This article exists as part of the online archive for HuffPost Canada, which closed in 2021.

Joey English's Cousin Reminds Us Why Aboriginal Issues Matter

"The pain we have grown up with ... has become normal."

A relative of a Calgary woman found dead in a park is speaking out about the damage intergenerational trauma leaves on Aboriginal families.

The dismembered remains of Joey English, 25, were found hidden in a northeast Calgary park on June 8.

Her cousin, Brailon English, shared a childhood photo of Joey on Facebook along with an impassioned plea for Aboriginal youth to speak out about the horrors their communities are facing.

"I often wonder what it would be like if we did not suffer the effects of intergenerational trauma. If we were brought up with the privilege and rights and respect of the other ethnicities in Canada," English wrote.

Intergenerational trauma is the legacy of psychological and social damage left in communities after generations of historical oppression, according to the University of Calgary.

"My people are turned away from medical centers, ignored on the streets, told they are worthless. When our women are murdered, the news represents them as high risk or points out their addictions, but nobody sees why. The pain we have grown up with and the abuse we have endured has become normal," he continued.

"I want a future where I don't have to worry about my family being killed."

In the last few years he has lost two family members to murder and three to suicide, English wrote, adding that intergenerational trauma has hurt his entire family.

"My parents, all of my aunts and uncles, my cousins… you can see the effects of everything that has happened in their lives. The last residential school closed in the '90s so we’re still seeing the effects today," he told Metro News.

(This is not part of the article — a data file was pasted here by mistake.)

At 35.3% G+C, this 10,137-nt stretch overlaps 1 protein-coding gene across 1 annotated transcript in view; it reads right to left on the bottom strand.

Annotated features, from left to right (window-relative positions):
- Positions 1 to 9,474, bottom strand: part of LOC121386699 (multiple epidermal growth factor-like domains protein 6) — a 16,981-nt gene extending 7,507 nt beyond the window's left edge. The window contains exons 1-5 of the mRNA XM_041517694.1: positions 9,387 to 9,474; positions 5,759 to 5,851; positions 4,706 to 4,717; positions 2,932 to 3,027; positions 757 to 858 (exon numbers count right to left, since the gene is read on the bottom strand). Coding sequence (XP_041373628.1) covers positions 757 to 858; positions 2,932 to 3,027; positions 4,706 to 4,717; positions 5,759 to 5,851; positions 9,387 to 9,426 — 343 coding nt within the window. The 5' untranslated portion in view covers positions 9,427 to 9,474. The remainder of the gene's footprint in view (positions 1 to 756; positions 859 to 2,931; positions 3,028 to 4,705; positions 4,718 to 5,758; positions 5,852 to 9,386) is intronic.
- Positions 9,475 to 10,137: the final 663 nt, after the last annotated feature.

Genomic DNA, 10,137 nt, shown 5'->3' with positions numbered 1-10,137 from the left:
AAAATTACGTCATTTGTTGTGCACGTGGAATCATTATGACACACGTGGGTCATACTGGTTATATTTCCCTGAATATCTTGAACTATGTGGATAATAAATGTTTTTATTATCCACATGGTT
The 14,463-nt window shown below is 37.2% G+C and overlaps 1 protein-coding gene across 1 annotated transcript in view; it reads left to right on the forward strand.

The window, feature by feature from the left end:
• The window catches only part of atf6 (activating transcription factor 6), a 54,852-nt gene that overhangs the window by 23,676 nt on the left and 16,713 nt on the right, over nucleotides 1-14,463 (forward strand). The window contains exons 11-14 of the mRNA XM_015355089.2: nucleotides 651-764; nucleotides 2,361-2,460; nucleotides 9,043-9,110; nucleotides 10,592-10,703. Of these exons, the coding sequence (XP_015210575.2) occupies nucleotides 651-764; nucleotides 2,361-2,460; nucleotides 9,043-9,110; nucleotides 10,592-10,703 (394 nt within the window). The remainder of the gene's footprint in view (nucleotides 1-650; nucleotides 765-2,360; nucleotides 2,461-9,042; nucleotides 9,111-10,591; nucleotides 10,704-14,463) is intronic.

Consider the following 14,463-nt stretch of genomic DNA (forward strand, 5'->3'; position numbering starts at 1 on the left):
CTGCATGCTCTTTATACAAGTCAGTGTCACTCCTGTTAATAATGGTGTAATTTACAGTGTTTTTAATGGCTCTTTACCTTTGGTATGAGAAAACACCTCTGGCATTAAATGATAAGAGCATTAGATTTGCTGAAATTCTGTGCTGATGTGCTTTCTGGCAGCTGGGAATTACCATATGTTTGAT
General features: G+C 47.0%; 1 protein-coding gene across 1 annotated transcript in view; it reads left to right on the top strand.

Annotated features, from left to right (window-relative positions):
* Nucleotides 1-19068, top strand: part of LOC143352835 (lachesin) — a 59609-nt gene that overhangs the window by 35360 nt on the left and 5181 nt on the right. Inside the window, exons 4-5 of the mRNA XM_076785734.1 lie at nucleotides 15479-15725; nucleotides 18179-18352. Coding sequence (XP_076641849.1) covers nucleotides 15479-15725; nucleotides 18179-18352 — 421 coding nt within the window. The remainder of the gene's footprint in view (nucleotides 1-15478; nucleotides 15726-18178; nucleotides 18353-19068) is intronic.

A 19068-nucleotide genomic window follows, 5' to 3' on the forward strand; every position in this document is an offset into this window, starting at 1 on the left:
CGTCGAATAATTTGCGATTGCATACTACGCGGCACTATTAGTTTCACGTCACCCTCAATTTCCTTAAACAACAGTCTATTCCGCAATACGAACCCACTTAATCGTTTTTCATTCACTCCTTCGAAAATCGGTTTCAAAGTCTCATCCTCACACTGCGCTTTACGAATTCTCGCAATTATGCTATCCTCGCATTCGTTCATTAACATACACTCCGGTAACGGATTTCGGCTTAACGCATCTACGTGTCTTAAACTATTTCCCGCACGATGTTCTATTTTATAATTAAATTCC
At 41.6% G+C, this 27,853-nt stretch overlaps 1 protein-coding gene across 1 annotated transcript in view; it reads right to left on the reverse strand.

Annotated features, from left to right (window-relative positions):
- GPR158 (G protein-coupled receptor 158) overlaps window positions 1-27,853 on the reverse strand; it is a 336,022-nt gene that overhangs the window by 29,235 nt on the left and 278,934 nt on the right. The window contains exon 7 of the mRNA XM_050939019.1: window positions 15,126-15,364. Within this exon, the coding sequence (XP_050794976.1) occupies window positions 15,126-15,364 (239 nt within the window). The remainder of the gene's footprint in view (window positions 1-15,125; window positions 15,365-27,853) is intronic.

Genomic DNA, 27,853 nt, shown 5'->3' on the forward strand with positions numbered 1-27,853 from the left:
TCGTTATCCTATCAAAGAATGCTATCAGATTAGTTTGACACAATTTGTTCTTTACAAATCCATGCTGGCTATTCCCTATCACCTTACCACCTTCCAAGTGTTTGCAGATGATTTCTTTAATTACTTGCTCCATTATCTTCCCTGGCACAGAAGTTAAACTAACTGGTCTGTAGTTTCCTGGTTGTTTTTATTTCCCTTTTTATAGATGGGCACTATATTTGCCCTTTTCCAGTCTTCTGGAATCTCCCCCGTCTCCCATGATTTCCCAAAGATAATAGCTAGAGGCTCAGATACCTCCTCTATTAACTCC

"I want a future where I don't have to worry about my family being killed."

Police have not yet released Joey English's cause of death, as it has yet to be determined whether she died from a criminal act. Charges have been laid against Joshua Weise, who is accused of dismembering her body.

The 40-year-old suspect appeared in court Wednesday, where he told a judge, "I'm not a bad guy," Global News reported.

Victims of violence

Aboriginal women in Canada are much more likely to be victims of violence than non-aboriginal women, according to Statistics Canada.

In Alberta, 206 aboriginal women were murdered between 1980 and 2012. That's 28 per cent of all female homicides during that time period, despite Aboriginal people only making up about seven per cent of the province's population.

"This is why I am angry, infuriated, distraught, when someone says to my face that aboriginal issues are not important or non-existent," English wrote.

Also on HuffPost:

REDress Project For Missing, Murdered Indigenous Women
Suggest a correction
This article exists as part of the online archive for HuffPost Canada. Certain site features have been disabled. If you have questions or concerns, please check our FAQ or contact